"The most important thing for your speed, your company and your service is internal culture," Gary Vaynerchuk, self-made millionaire and best-selling author of "#AskGaryVee," said in one of his impassioned presentations to an audience of business leaders.
His message was clear: If there's someone in your ranks who consistently causes drama or division in your team, be prepared fire them.
"I don't give a s--- if it's your number one salesperson, your best f------ developer or your co-founder. Cancer spreads — and with cancer and politics, comes lack of speed," he says.
"We are on the dawn of an era where emotional intelligence is about to become the single most important trade," Vaynerchuk explains, adding that the biggest reason companies become much slower is because people are "sitting around debating how miserable they are or worried to have meetings with other individuals."
What's interesting is that Vaynerchuk isn't the first to make this connection. A Harvard Business School study found that one of the biggest red flag personality traits in an employee is the constant need to spread negativity.
Researchers studied data on more than 50,000 employees and found that those who carry this "toxic trait" can cause a lot of damage to a company — including the loss of customers, employee morale and legitimacy among important external stakeholders. Even worse, keeping them on payroll can lead to increased turnover.
To Vaynerchuk's point, the data revealed that toxic workers are often regarded as "superstar" performers, which the researchers define as "one that models desired values and delivers consistent performance." But the study also found that while a top performer can save a company more than $5,300, getting rid of them can save a company up to $12,500.
Great company culture isn't about "having free snacks in your cafeteria" or a "foosball table," he argues. Instead, "you build culture by actually talking to people, one by one, and understanding what they care about."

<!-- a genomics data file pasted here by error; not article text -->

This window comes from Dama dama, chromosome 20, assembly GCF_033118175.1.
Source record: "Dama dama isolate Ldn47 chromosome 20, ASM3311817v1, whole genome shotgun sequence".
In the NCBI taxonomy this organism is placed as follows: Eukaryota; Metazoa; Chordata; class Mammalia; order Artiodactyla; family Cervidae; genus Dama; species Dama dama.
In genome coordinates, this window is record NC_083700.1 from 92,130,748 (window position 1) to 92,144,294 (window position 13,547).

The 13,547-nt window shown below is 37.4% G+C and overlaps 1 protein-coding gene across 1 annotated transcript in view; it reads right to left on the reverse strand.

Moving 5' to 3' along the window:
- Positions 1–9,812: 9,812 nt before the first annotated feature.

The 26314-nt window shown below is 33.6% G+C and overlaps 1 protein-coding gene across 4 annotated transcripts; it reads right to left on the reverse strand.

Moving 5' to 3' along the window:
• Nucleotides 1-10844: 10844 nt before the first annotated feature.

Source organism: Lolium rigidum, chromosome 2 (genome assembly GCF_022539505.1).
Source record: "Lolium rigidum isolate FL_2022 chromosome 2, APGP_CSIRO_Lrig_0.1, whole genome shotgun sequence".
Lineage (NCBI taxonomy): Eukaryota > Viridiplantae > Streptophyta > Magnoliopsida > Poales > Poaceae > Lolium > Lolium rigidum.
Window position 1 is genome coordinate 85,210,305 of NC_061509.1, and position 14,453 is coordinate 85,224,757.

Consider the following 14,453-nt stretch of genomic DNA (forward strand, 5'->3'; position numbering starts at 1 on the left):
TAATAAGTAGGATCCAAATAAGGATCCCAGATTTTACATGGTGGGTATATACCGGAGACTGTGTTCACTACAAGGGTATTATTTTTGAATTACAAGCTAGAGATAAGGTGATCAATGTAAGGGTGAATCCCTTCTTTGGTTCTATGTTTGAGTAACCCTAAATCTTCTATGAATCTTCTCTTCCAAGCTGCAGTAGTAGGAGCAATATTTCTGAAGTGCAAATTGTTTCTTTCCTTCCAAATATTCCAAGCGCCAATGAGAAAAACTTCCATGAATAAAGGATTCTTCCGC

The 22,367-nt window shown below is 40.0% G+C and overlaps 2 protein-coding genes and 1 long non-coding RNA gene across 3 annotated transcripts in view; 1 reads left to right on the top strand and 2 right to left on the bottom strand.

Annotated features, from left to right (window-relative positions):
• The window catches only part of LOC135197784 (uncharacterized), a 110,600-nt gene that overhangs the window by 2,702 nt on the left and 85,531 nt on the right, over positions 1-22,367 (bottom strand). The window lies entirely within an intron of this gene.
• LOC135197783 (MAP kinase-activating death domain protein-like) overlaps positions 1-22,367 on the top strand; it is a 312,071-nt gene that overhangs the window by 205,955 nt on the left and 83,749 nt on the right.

It all comes down to being emotionally intelligent. If a CEO tells people he cares about them, for example, but then "looks the other way certain employees are mean to everyone," he's basically sending the message that he doesn't care about how the rest of his employees feel, explains Vaynerchuk.
If Vaynerchuk is right, and we're heading full speed into an era where the "human element" is our most important resource, then his advice extends to those beyond CEOs and business owners. No matter what age you are or what demographic cohort you're in, emotional intelligence is the one skill to master if you want to be successful.
"Skills through technology growth will continue on a daily basis to be commodotized, but your emotional capabilities and ability to interact with others will be a very, very important trade," Vaynerchuk says, implying that it's the one skill that can't be replaced in an era where artificial intelligence is drastically changing the workplace.
When scouting for new talent in the future, hiring managers will no longer view emotional intelligence as an added bonus among candidates, but as a basic requirement because it influences how self-aware a person is in their interactions with other colleagues.
If you have poor emotional intelligence and are constantly spreading negativity, chances are that you won't last very long at any company.
Vaynerchuk urged everyone in the audience to go home and do an employee audit.
"It's time for people to start paying attention to the human elements that will drive our business to the next level," he added. "This is a conversation we are not having, and it is the conversation in the next decade."
Tom Popomaronis is a commerce expert and proud Baltimore native. Currently, he is the Senior Director of Product Innovation at the Hawkins Group. His work has been featured in Forbes, Fast Company and The Washington Post. In 2014, he was named one of the "40 Under 40" by the Baltimore Business Journal. Follow him on LinkedIn and Twitter @tpopomaronis.
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